2.4. Mechanical and thermal hypersensitivity
Mice were assessed for mechanical, heat, and cold sensitivity changes using the von Frey monofilament test, Hargreaves radiant heat test, and acetone test, respectively, as previously described.50,103 In brief, mice were habituated to each testing apparatus for at least 30 minutes per day over 5 consecutive days, followed by 3 separate baseline measurements for each test, taken at least 24 hours apart. Responses to mechanical or thermal stimuli were defined as licking or biting, rapid withdrawal, or rapid flexing of the paw accompanied by splaying of the toes. Data were collected from both hind paws and averaged for each test. The von Frey threshold value was determined to be the weight of the filament in which the mouse responds at least 5 of 10 times.
2.5. Fecal collection and DNA extraction
Fecal pellets were collected from each mouse at baseline and 3, 13, and 41 days postinjury (dpi). The number of pellets collected was noted for each mouse, and pellets were stored in 95% ethanol at −80°C until analysis. Fecal samples were mechanically disrupted using sterile sticks, and DNA was extracted using a Maxwell Instrument for Automated Nucleic Acid Extraction (Promega, Madison, WI) according to the manufacturer's instructions.
2.6. 16s rRNA sequencing
16S rRNA genes were amplified and barcoded using the Nextera DNA Library Preparation Kit (Illumina, FC-121-1011). In brief, 1 μL of extracted DNA (including a nuclease-free water–negative control and an E. coli–positive control) was amplified using region of interest–specific primers with overhand adapters (Forward: 5′ TCGTCGGCAGCGTCAGATGTGTATAAGAGACAGCCTACGGGNGGCWGCAG-3′, Reverse: 5′- GTCTCGTGGGCTCGGAGATGTGTATAAGAGACAGGACTACHVGGGTATCTAATCC-3′) for the 16S V3 and V4 regions, in a polymerase chain reaction (PCR) with Invitrogen Platinum Taq DNA Polymerase. Illumina flow cell adapter sequences and a 12-bp barcode were then incorporated into the PCR primers, resulting in a fully Illumina-compatible sequencing library. DNA amplicon purity and concentration were quantified on a 2100 BioAnalyzer (Agilent Technologies, Santa Clara, CA) and Qubit 3.0 Fluorometer (Thermo Fisher Scientific, Waltham, MA).
2.7. Sequence data processing
Bioinformatics analysis was performed on the Queen's University high-performance computing cluster using an inhouse designed analysis pipeline. Raw sequencing read quality was assessed using the tool FastQC. Sequencing read quality or adapter contamination were corrected using seqtk, FASTX-Toolkit, and Cutadapt. Reads passing quality control were preprocessed using the QIIME 2 suite of analysis tools. Preprocessed reads were used as input for operational taxonomic unit (OTU) picking against the Greengenes database with QIIME's pick_open_reference_otus.py script and clustered at 97% identity. Generated OTUs were normalized in R using the MetagenomeSeq statistical package to eliminate sampling biases. Visualization of normalized OTU data was completed with QIIME's plot_taxa_summary.py.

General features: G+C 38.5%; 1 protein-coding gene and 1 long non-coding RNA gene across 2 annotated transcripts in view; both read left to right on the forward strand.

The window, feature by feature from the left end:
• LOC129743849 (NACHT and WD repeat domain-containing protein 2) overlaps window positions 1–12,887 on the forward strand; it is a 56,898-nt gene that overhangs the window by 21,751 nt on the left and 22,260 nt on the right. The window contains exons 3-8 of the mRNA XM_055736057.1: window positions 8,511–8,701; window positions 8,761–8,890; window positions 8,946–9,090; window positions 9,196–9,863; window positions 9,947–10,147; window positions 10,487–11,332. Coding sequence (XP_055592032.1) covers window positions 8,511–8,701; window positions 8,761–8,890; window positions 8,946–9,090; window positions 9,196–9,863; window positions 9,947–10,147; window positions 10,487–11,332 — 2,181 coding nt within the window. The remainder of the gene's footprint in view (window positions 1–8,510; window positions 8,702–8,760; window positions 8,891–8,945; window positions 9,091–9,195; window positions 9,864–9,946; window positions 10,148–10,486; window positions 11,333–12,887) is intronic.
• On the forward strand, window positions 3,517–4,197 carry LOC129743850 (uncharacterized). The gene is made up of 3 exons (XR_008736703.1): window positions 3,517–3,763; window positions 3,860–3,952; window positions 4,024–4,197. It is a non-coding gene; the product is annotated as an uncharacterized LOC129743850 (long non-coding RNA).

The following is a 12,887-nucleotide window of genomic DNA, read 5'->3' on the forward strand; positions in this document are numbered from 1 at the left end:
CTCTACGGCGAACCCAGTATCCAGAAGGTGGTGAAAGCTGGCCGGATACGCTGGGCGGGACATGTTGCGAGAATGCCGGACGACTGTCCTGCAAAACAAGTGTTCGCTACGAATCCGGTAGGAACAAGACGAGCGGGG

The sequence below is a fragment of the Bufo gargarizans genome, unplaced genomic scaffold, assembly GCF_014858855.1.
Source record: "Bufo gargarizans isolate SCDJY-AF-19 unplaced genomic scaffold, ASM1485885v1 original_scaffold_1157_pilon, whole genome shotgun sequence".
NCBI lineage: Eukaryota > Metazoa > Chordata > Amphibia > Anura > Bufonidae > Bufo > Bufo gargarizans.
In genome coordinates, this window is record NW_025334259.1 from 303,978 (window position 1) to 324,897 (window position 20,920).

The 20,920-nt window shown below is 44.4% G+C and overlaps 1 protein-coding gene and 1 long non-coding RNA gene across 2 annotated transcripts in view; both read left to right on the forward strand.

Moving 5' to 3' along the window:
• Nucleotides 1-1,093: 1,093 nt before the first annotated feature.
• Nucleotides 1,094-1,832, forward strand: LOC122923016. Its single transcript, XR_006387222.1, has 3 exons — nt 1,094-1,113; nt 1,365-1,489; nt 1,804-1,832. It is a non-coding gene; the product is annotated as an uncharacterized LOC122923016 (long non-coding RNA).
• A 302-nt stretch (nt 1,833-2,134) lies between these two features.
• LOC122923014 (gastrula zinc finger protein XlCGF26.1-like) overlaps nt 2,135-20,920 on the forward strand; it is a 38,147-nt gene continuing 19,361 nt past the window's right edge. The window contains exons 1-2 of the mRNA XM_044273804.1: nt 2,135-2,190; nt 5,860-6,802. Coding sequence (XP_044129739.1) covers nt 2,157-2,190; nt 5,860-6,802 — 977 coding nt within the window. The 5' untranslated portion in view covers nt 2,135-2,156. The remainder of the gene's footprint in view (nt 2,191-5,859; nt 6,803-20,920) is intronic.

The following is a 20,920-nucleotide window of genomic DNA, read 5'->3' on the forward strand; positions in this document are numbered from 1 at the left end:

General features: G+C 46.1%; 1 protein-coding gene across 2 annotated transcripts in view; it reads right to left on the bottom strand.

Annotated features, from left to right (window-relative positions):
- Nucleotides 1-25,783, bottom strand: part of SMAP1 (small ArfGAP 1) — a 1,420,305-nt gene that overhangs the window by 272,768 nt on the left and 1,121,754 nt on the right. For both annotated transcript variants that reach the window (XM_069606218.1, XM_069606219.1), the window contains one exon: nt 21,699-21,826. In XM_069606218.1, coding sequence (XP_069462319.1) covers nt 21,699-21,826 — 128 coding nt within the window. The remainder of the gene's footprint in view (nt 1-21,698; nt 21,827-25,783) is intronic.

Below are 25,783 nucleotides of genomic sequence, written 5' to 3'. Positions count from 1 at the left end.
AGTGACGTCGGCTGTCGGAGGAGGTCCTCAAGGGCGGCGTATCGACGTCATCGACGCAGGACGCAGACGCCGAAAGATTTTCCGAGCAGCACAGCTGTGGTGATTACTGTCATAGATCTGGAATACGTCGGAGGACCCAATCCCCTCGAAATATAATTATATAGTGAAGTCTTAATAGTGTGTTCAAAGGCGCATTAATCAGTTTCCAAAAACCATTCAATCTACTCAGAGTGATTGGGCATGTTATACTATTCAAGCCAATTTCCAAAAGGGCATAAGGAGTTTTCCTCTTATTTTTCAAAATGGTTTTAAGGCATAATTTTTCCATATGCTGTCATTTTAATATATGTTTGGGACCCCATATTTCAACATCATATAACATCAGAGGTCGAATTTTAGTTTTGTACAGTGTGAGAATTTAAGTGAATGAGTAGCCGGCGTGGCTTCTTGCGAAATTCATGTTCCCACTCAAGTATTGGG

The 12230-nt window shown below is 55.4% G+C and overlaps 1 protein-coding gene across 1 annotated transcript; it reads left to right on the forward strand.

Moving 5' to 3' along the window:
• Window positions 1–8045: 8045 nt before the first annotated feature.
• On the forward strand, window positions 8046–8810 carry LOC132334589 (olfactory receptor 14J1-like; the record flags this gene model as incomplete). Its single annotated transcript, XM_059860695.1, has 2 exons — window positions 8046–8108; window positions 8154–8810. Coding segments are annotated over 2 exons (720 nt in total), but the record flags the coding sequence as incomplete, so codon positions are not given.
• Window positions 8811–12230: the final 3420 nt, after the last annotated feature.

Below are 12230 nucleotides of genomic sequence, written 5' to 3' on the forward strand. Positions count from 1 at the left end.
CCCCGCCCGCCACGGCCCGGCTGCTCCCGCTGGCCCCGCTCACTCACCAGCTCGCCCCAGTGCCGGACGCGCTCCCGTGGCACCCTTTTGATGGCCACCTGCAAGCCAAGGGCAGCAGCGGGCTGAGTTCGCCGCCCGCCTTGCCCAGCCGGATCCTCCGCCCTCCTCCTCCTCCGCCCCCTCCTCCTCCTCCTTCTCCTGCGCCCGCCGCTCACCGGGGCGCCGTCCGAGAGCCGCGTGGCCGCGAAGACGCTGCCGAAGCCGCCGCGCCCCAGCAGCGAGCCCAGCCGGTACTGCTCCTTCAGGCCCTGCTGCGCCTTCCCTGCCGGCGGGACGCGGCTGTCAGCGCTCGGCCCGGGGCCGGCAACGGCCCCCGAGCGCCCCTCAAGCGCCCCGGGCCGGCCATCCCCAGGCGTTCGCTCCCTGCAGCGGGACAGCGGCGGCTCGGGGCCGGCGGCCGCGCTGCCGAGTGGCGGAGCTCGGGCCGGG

Spinal cord tissue was prepared, and immunohistochemistry was performed as previously described.49,90,103 In brief, mice were deeply anesthetized and perfused with 4% paraformaldehyde in 0.1M phosphate buffer. A 10-mm length of the spinal cord centred on the epicentre of injury was removed, postfixed in 4% paraformaldehyde, and cryoprotected for processing on a frozen cryostat (Leica, Wetzlar, Germany) where serial 12-μm sections were collected. Spinal cord sections on slides were incubated in phosphate-buffered saline with 0.25% Triton-X 100 with 10% normal donkey and goat sera (Jackson Immunoresearch Labs, West Grove, PA) and 2% bovine serum albumin (Bioshop Canada Inc, Burlington, ON) and then stained with primary antibodies with 2% normal sera overnight (polyclonal rabbit anti-glial fibrillary acidic protein [#Z033429-2, 1:10,000; Agilent Technologies Canada Inc] and monoclonal rat anti-CD11b [#MCA711G, 1:200; Bio-Rad Antibodies, Hercules, CA]). Sections were then incubated with goat anti-rabbit Alexa 488 (A21209, 1:1000; Fisher Scientific, Hampton, NH) and donkey anti-rat Alexa 594 (A11008, 1:500; Fisher Scientific) for 2 hours, mounted with DAPI-containing medium (Vector Laboratories, Burlingame, CA), and imaged using an Eclipse Ti2 microscope (Nikon, Tokyo, Japan).
Myelin was visualized by staining with Solvent blue 38 (Luxol fast blue; Fisher Scientific) for 3 hours at 60°C followed by 1 minute in lithium carbonate and dehydration through serial alcohols, as previously described.51
All histological quantification was performed using NIS-Elements AR (Nikon): (1) percent area of spinal cord positive for CD11b was quantified in serial sections 1008 μm rostral and caudal from injury epicentre; (2) extent of CD11b+ cell infiltration was determined by measuring the distance between the rostral-most and caudal-most sections with CD11b immunoreactivity above sham levels, with a similar method used to measure demyelination with Luxol fast blue sections; (3) glial scar volume was determined by measuring the area of the glial scar every 252 µm over the entire injury site and then summed, as previously reported48,59; and (4) myelin sparing was measured as the percent area of the myelinated spinal cord, stained blue using Luxol fast blue, and normalized to sham spinal cords at the same spinal level.
2.9. Flow cytometry